Saturday, October 26, 2019

Data Sublanguage Part 4: Conclusion

In Parts 1, 2, and 3  we showed that when the RDM is the data model:
  • A data sublanguage is short for data manipulation language (DML) that combines (1) a relationally complete retrieval component (i.e., that expresses the RA) with (2) a component that expresses updates as relation transformations;
  • A DBMS language is a careful combination, for practical purposes, of the data sublanguage with several sublanguages, each of which expresses a data management function (e.g., data definition, transactions, concurrency, authorizations) -- that are not relational, but are consistent with the RDM, and must not include syntactic elements that are at odds with, or subvert those of the DML.
Note: The RDM is the only data model consistent with Codd's definition that has been formalized [1].

We are now in a position to debunk the two quotes that triggered this series.



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“The SQL operators were meant to implement the relational algebra as proposed by Dr. Ted Codd. Unfortunately Dr. Codd based some of his ideas on a "extended set theory", which was an idea formulated and described in a 1977 paper by D. L. Childs ... But Childs’ extensions were not ideally suited, which is explained in quite some detail in [a] book ... by Professor Gary Sherman & Robin Bloor [who] argue that mainstream Zermelo-Fraenkel set theory (Cantor), would have been a better starting point. One key issue is that sets should be able to be sets of sets.”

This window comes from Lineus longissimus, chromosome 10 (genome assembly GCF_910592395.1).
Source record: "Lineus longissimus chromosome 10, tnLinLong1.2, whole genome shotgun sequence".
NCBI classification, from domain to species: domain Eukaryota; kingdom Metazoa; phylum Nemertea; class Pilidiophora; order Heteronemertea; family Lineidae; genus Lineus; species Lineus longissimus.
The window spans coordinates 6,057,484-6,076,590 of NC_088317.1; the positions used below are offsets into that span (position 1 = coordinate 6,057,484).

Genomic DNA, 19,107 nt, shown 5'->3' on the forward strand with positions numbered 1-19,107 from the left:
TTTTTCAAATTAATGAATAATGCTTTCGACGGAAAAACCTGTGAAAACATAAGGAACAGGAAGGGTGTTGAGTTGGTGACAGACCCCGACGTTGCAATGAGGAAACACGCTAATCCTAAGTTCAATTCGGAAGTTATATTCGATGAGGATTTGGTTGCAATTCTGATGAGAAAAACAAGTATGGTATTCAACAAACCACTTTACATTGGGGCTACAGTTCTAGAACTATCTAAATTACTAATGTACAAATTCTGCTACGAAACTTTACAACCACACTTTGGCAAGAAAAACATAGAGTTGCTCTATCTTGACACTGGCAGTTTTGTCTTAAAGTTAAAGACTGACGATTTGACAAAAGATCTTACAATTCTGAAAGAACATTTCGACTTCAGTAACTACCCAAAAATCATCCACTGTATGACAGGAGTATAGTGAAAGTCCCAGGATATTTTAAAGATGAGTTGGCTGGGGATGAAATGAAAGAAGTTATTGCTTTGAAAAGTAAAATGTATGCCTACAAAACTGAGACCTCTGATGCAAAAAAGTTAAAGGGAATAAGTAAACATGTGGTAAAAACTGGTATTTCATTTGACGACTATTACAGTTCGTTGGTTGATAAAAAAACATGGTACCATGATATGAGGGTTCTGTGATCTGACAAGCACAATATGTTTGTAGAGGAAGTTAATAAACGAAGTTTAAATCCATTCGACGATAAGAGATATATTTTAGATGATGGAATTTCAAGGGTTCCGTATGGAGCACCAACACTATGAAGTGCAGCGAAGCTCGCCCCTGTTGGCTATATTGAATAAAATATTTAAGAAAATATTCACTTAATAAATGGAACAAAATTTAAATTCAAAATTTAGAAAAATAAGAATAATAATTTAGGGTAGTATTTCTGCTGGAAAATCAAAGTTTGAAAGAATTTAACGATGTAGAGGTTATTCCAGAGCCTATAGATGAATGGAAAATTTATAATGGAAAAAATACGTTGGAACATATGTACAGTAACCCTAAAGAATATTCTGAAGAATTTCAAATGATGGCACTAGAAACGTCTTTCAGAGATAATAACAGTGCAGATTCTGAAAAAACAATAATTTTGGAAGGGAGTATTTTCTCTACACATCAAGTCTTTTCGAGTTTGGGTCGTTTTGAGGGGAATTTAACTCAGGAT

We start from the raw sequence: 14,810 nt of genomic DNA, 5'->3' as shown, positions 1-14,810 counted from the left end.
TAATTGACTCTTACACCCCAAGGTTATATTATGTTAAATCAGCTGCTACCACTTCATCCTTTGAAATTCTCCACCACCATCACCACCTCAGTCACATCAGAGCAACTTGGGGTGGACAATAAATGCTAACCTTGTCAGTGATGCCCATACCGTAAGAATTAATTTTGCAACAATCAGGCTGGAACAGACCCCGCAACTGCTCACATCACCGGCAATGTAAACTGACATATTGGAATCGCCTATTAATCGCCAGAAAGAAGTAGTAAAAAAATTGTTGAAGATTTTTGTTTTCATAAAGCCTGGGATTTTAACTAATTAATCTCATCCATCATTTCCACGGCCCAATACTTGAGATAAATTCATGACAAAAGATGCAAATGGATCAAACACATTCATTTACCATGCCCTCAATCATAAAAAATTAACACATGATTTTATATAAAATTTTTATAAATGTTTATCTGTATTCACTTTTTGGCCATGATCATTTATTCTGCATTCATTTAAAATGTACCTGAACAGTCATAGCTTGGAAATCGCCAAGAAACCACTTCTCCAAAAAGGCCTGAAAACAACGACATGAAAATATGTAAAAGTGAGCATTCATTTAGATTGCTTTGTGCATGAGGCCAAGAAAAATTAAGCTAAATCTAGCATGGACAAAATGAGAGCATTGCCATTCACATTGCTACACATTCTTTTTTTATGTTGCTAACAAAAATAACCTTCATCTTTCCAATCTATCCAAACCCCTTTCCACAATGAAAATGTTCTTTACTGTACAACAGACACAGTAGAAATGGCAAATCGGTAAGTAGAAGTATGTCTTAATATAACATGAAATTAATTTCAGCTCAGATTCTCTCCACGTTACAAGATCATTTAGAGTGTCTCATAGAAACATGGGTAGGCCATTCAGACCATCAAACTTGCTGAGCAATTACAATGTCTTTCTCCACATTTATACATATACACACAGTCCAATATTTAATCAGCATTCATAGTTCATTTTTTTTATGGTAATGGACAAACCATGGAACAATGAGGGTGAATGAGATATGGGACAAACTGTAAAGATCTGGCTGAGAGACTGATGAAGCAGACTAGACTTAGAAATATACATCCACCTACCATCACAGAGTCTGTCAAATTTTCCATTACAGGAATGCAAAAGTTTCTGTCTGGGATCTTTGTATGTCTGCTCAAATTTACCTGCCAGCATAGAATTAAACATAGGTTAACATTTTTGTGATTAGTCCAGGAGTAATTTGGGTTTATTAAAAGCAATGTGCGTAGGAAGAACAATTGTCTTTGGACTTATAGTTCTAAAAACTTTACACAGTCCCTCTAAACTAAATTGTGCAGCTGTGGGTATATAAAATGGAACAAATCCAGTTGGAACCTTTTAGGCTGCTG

We have shown that to accommodate sets of sets (RVDs in the RDM), Codd started in 1969 with axiomatic set theory (AST) -- of which Zermelo-Fraenkel (ZF) is one version -- expressible in second order logic (SOL). ZF + Axiom of Choice (let's call it ZFC) is believed to suffice as a foundation for arithmetic, but the axioms that are necessary for this to be possible introduce consistency issues: ZF (and most ASTs') requirement of sets of sets means that they have no corresponding first order logic -- and, thus, include certain paradoxes that render them undecidable -- for which there is no "fix". In other words, ZF is not superior to SST/FOPL as foundation for the RDM, which is why in 1970 Codd switched from the former to the latter, which requires proper sets that do not have sets as members (relations in normal form in RDM).